What are two instances where Scout displays her maturity in Chapters 29-31 in the novel To Kill a Mockingbird?
At the end of Chapter 30, Sheriff Tate explains to Atticus, without mentioning his name explicitly, that Boo Radley was responsible for killing Bob Ewell. Sheriff Tate goes on to say that he refuses to tell the town that Boo Radley saved Jem and Scout because that would bring unwanted attention on Boo, who is extremely shy. Tate says that it would be a sin to force Boo into the limelight by exposing the truth. Scout tells Atticus that she understands and says that Mr. Tate was right for what he did. Atticus then asks Scout, "What do you mean?" (Lee 370). Scout says, "Well, it'd be sort of like shootin' a mockingbird, wouldn't it?" (Lee 370). Scout's response displays her maturity because she fully understands the concept of protecting innocent beings. She comprehends the lesson of never killing a mockingbird to metaphorically represent that it is considered a sin to harm an innocent being. Boo Radley is a symbolic mockingbird, and Scout understands Sheriff Tate's motivation not to expose Boo into the town's limelight because it would be harmful to Boo.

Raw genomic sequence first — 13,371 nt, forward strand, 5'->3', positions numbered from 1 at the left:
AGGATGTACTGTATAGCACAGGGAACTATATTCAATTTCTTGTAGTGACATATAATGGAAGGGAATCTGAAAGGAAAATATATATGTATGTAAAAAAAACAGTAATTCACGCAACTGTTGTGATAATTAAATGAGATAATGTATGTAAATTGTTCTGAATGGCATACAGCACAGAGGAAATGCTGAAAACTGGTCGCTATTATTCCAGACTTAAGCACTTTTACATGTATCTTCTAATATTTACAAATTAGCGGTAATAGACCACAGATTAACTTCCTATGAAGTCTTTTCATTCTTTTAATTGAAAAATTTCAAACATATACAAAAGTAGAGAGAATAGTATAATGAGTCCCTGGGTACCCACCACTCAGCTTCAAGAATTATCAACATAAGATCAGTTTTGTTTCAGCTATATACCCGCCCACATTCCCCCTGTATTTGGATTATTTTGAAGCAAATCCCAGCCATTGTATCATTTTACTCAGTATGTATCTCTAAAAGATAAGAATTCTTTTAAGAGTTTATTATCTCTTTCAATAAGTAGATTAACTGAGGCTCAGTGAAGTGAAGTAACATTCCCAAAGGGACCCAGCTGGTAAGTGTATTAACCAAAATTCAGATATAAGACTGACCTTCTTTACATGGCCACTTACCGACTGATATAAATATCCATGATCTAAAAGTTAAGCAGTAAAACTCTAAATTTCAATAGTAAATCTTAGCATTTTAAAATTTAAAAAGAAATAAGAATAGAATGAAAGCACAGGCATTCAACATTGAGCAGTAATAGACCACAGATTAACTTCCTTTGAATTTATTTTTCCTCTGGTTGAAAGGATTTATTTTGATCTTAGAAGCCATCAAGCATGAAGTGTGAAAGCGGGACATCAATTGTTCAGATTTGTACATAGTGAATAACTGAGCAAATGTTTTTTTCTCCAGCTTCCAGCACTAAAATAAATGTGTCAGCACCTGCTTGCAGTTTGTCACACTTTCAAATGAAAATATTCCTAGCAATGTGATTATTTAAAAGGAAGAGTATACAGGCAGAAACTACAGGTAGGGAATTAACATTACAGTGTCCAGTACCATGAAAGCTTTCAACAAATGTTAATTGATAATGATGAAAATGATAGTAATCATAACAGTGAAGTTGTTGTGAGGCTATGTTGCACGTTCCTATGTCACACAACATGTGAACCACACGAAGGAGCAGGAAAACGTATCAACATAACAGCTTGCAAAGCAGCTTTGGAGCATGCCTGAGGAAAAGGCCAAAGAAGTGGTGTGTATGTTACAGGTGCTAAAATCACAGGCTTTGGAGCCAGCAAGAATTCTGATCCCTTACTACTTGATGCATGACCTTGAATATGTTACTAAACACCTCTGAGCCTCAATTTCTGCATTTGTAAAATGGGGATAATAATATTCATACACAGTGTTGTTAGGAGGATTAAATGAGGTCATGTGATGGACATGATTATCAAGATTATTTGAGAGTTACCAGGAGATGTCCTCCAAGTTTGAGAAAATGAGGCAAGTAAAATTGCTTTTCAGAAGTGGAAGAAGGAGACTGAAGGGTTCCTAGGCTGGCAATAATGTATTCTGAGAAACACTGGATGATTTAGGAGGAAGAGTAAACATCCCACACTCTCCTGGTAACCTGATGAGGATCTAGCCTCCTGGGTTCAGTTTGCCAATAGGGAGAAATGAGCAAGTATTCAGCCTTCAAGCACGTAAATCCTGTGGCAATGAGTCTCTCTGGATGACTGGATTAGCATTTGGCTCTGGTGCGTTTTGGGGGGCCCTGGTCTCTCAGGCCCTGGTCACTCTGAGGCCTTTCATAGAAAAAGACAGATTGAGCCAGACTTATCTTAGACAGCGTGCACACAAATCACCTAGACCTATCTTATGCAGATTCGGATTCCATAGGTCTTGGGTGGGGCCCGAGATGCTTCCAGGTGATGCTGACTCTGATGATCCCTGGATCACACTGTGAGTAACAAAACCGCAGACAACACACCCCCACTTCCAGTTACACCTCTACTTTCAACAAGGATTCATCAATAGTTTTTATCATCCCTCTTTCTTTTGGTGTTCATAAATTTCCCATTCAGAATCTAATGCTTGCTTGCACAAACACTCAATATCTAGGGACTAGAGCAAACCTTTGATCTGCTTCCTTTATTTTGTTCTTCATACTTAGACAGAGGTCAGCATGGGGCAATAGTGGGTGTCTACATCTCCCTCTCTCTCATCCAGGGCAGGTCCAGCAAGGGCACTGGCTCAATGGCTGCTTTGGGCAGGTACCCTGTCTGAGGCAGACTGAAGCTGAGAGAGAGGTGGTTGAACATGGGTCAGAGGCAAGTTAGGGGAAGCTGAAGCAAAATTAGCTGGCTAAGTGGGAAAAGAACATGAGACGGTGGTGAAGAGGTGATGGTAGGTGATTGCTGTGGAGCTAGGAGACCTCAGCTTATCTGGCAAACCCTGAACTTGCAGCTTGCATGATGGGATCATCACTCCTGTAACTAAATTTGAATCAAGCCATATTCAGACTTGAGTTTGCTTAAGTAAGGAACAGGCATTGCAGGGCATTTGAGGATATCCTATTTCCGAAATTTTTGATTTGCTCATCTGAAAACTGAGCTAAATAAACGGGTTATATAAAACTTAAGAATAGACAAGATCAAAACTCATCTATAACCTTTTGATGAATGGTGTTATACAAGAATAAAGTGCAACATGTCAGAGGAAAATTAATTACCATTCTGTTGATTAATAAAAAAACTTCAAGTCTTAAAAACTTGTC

Another scene that portrays Scout's maturity takes place in Chapter 31 after she walks Boo Radley home. Scout stands on Boo's porch and looks out at the town. She begins to view Maycomb like she never has before. Scout reminiscences and thinks of the various seasons that Boo Radley watched them grow up from inside his house. Scout says,
"Atticus was right. One time he said you never really know a man until you stand in his shoes and walk around in them. Just standing on the Radley porch was enough" (Lee 374).
Scout has developed the ability to perceive situations from other people's point of view. Scout no longer views Boo Radley as the "malevolent phantom," but rather a sympathetic, caring individual who just happens to be extremely shy.